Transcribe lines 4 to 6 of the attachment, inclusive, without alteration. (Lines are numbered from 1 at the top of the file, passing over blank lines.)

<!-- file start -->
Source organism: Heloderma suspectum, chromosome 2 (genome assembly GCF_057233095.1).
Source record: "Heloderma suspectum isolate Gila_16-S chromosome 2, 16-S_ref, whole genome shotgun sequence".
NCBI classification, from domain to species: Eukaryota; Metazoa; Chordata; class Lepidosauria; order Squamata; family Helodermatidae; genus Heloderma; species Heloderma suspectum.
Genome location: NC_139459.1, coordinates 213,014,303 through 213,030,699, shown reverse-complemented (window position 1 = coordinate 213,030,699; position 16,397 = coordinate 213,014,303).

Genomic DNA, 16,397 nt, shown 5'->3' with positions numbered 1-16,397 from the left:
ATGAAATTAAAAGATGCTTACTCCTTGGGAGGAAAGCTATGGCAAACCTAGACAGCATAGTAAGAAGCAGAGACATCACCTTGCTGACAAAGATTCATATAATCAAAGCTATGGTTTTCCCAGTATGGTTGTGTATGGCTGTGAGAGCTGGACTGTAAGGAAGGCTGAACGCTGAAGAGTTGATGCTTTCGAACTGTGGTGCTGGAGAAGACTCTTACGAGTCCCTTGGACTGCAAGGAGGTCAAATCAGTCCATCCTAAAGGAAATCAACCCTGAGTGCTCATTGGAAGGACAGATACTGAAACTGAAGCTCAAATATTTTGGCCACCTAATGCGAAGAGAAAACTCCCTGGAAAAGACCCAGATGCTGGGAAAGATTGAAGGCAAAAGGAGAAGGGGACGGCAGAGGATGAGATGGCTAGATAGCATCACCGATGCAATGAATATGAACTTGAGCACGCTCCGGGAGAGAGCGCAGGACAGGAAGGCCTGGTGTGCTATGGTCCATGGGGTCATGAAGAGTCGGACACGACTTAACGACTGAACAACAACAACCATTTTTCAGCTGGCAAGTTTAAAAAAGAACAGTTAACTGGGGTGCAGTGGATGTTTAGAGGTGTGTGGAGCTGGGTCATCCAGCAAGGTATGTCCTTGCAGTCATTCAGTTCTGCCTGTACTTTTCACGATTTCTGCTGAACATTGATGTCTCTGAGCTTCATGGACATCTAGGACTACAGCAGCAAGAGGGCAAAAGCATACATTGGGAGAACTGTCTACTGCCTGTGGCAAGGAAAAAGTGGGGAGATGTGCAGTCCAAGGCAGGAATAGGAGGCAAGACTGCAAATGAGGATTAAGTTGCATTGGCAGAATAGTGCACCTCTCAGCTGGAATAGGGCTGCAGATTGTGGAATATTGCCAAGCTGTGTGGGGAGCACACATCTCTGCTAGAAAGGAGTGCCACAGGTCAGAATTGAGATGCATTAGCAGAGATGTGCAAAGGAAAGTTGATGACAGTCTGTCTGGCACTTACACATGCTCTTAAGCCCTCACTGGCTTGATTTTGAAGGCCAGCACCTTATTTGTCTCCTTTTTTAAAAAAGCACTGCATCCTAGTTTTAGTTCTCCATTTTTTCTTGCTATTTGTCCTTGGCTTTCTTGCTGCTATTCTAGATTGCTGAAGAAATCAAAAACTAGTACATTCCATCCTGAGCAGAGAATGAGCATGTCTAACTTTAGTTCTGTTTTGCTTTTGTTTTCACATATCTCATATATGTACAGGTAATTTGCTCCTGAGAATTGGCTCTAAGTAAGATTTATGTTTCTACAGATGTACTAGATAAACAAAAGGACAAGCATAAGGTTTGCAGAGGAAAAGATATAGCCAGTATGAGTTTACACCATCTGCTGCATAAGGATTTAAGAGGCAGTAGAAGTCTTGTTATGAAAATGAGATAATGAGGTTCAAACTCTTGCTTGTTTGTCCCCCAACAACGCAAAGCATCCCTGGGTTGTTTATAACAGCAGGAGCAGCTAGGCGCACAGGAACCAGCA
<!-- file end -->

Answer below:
Genome location: NC_139459.1, coordinates 213,014,303 through 213,030,699, shown reverse-complemented (window position 1 = coordinate 213,030,699; position 16,397 = coordinate 213,014,303).

Genomic DNA, 16,397 nt, shown 5'->3' with positions numbered 1-16,397 from the left:
ATGAAATTAAAAGATGCTTACTCCTTGGGAGGAAAGCTATGGCAAACCTAGACAGCATAGTAAGAAGCAGAGACATCACCTTGCTGACAAAGATTCATATAATCAAAGCTATGGTTTTCCCAGTATGGTTGTGTATGGCTGTGAGAGCTGGACTGTAAGGAAGGCTGAACGCTGAAGAGTTGATGCTTTCGAACTGTGGTGCTGGAGAAGACTCTTACGAGTCCCTTGGACTGCAAGGAGGTCAAATCAGTCCATCCTAAAGGAAATCAACCCTGAGTGCTCATTGGAAGGACAGATACTGAAACTGAAGCTCAAATATTTTGGCCACCTAATGCGAAGAGAAAACTCCCTGGAAAAGACCCAGATGCTGGGAAAGATTGAAGGCAAAAGGAGAAGGGGACGGCAGAGGATGAGATGGCTAGATAGCATCACCGATGCAATGAATATGAACTTGAGCACGCTCCGGGAGAGAGCGCAGGACAGGAAGGCCTGGTGTGCTATGGTCCATGGGGTCATGAAGAGTCGGACACGACTTAACGACTGAACAACAACAACCATTTTTCAGCTGGCAAGTTTAAAAAAGAACAGTTAACTGGGGTGCAGTGGATGTTTAGAGGTGTGTGGAGCTGGGTCATCCAGCAAGGTATGTCCTTGCAGTCATTCAGTTCTGCCTGTACTTTTCACGATTTCTGCTGAACATTGATGTCTCTGAGCTTCATGGACATCTAGGACTACAGCAGCAAGAGGGCAAAAGCATACATTGGGAGAACTGTCTACTGCCTGTGGCAAGGAAAAAGTGGGGAGATGTGCAGTCCAAGGCAGGAATAGGAGGCAAGACTGCAAATGAGGATTAAGTTGCATTGGCAGAATAGTGCACCTCTCAGCTGGAATAGGGCTGCAGATTGTGGAATATTGCCAAGCTGTGTGGGGAGCACACATCTCTGCTAGAAAGGAGTGCCACAGGTCAGAATTGAGATGCATTAGCAGAGATGTGCAAAGGAAAGTTGATGACAGTCTGTCTGGCACTTACACATGCTCTTAAGCCCTCACTGGCTTGATTTTGAAGGCCAGCACCTTATTTGTCTCCTTTTTTAAAAAAGCACTGCATCCTAGTTTTAGTTCTCCATTTTTTCTTGCTATTTGTCCTTGGCTTTCTTGCTGCTATTCTAGATTGCTGAAGAAATCAAAAACTAGTACATTCCATCCTGAGCAGAGAATGAGCATGTCTAACTTTAGTTCTGTTTTGCTTTTGTTTTCACATATCTCATATATGTACAGGTAATTTGCTCCTGAGAATTGGCTCTAAGTAAGATTTATGTTTCTACAGATGTACTAGATAAACAAAAGGACAAGCATAAGGTTTGCAGAGGAAAAGATATAGCCAGTATGAGTTTACACCATCTGCTGCATAAGGATTTAAGAGGCAGTAGAAGTCTTGTTATGAAAATGAGATAATGAGGTTCAAACTCTTGCTTGTTTGTCCCCCAACAACGCAAAGCATCCCTGGGTTGTTTATAACAGCAGGAGCAGCTAGGCGCACAGGAACCAGCA